Peugeot 407 saloon (2004-2011)
The Peugeot 407 has striking looks, but isn’t great to drive or hugely practical. At least the diesel engines are strong performers."
- Long-distance motorway comfort
- Quiet, economical diesel engines
- Cabin feels good quality
- Uninspiring to drive
- Low-speed ride comfort could be better
- Headroom is lacking in the rear
The Peugeot 407 is something of an also-ran in the competitive family car segment. Its styling is striking, but it doesn’t offer much rear headroom and the boot is among the smallest of any large family car. However, it’s a great long-distance cruiser, with a relaxed, quiet motorway manner. Around town it’s not so good, and the suspension offers a jarring ride over poorer road surfaces. All the engines are strong, with the HDi 110 diesel offering nearly 58mpg. All trim levels have plenty of safety and comfort equipment.
MPG, running costs & CO2
All the diesel engines are capable of more than 40mpg - even the HDi 163 with an automatic gearbox - so running costs are low. You’ll find the Peugeot is a fairly cheap car to run - especially if you’re doing motorway miles. The 2.0 HDi 140 engine, with 49.5mpg and 150g/km of CO2, offers the best balance of fuel economy and performance.
Engines, drive & performance
Peugeot is famous for its ‘drive of your life’ slogan, but that doesn’t really apply to the 407 – rivals like the Ford Mondeo have more accomplished handling. It’s very relaxing on the motorway, though. Across the range, the engines are the 407’s highlight. All of them have plenty of pulling power, even the 110bhp 1.6 HDi diesel, while the 170bhp 2.2 HDi diesel feels strong in all gears.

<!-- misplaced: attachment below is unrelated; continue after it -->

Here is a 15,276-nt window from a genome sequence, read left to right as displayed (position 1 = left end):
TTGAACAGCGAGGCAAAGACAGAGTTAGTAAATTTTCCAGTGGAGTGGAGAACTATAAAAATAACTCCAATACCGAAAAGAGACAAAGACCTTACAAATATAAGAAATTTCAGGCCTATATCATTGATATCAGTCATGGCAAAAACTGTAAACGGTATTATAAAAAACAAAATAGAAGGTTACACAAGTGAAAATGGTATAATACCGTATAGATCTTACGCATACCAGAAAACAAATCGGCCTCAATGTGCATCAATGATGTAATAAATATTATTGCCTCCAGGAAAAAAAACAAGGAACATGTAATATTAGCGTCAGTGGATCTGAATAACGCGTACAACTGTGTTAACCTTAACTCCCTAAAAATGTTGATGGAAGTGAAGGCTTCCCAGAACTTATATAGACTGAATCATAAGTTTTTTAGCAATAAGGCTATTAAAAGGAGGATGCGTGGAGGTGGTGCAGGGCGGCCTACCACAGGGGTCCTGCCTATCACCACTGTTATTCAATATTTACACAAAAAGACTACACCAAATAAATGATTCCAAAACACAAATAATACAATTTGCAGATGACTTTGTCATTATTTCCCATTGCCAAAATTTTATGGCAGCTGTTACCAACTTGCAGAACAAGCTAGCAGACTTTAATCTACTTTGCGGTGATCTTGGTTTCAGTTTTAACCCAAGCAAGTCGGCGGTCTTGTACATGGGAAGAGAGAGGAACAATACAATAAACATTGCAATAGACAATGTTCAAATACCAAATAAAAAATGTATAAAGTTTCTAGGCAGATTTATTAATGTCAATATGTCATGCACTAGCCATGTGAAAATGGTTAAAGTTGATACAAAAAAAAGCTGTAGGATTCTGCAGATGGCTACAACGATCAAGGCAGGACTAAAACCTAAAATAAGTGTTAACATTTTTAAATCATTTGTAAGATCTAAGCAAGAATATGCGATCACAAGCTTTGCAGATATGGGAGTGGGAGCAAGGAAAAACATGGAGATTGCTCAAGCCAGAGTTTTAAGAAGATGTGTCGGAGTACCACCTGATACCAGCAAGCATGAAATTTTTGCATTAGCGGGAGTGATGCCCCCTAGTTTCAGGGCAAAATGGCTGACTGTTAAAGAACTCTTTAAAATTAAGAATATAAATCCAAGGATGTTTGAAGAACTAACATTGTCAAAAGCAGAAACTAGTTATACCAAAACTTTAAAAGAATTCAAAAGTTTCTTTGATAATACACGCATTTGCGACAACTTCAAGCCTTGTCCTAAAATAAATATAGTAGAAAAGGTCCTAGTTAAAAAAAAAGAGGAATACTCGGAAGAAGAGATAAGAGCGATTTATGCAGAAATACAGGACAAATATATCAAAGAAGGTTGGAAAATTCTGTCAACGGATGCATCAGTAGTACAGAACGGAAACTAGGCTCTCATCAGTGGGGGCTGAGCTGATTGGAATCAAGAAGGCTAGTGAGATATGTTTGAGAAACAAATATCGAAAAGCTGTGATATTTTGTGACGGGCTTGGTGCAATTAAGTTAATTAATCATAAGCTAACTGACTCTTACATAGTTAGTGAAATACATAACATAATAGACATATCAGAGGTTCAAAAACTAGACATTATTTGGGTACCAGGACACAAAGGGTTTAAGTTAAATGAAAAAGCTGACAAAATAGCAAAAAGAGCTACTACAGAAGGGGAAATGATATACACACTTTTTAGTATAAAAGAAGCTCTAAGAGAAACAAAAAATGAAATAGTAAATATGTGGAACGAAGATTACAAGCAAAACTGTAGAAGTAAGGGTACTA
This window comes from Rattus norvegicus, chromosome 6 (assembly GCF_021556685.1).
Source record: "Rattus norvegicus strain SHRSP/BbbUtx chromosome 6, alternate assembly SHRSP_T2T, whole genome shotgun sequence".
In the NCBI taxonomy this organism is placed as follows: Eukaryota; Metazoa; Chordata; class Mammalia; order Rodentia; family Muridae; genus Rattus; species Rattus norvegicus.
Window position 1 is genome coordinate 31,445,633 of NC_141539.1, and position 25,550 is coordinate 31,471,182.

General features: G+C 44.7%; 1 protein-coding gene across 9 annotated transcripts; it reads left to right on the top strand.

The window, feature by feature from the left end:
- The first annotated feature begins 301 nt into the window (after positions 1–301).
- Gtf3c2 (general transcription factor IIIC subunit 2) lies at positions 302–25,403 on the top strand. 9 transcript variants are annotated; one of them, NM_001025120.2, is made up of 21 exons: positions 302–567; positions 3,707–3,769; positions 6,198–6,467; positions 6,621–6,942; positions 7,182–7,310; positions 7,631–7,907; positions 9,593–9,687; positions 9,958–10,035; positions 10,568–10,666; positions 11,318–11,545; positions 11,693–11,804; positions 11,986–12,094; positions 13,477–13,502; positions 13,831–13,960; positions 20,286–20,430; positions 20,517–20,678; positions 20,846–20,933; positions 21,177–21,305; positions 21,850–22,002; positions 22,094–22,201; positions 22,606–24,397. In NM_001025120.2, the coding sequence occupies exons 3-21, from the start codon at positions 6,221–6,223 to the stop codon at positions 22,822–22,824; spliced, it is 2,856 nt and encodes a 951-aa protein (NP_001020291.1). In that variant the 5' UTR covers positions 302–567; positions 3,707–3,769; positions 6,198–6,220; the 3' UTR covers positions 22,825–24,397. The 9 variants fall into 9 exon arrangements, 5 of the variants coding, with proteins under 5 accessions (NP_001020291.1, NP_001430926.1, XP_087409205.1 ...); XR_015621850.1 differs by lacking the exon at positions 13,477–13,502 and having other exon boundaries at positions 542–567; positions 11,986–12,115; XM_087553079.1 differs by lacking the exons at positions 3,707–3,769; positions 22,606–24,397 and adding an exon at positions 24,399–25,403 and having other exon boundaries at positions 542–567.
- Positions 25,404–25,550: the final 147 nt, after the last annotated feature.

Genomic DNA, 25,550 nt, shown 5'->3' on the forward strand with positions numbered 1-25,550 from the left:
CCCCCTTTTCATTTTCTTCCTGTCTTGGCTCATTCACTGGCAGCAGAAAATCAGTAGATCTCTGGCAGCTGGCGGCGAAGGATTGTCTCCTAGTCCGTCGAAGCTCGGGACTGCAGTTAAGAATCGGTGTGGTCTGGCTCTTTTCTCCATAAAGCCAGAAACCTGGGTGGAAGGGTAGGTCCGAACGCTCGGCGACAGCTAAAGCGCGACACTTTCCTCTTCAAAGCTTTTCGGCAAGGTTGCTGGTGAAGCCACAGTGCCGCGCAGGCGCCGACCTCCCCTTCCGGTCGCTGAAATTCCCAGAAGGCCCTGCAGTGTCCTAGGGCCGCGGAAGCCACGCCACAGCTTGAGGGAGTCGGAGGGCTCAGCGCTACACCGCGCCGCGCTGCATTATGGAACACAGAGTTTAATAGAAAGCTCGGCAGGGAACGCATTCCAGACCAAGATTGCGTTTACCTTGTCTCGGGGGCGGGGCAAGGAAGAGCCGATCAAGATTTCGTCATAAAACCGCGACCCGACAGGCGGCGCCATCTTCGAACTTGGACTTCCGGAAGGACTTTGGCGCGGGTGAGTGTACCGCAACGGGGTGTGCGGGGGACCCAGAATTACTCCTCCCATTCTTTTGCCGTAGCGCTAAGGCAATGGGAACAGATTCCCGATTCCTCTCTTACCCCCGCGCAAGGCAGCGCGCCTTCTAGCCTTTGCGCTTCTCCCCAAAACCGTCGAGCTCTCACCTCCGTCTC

Interior & comfort
The Peugeot 407 is especially quiet on the motorway, with engine, wind and tyre noise kept very low even at higher speeds. Only when revved hard do the diesel engines feel coarse. Around town the 407’s tendency to shake over bad surfaces can grate; it’s not as good at smoothing roads out as it should be. Taller rear passengers will find a distinct lack of headroom.
Practicality & boot space
The 407 offers a 407-litre boot, but for a large family car that’s pretty small, and there’s no hatchback version. It’s a good square shape and golf bag friendly, but the narrow boot opening hinders the loading of bigger items. In the cabin, storage space is less than average with a central storage box and a glove compartment big enough for a decent number of CDs, and that’s about it.
Reliability & safety
The 407 has suffered sporadic reliability issues, including a number of official recalls - mostly for fuel leaks - so you’re not guaranteed problem-free motoring. However, every car gets front, side, curtain and driver’s knee airbags, as well as electronic stability control and anti-lock brakes. It also has a five-star Euro NCAP rating. The cabin feels good-quality too with soft-touch plastics and trim finished in gloss black.
Price, value for money & options
Each car comes with climate control, and the only notable thing missing is alloy wheels on basic S versions. Mid-range SR models resolve that, and add Bluetooth, while Sport editions come fully loaded with part-leather seats, rain-sensing windscreen wipers and front foglights. Be wary of depreciation, however - the 407 won’t hold its value anywhere near as well as a similarly priced VW Passat.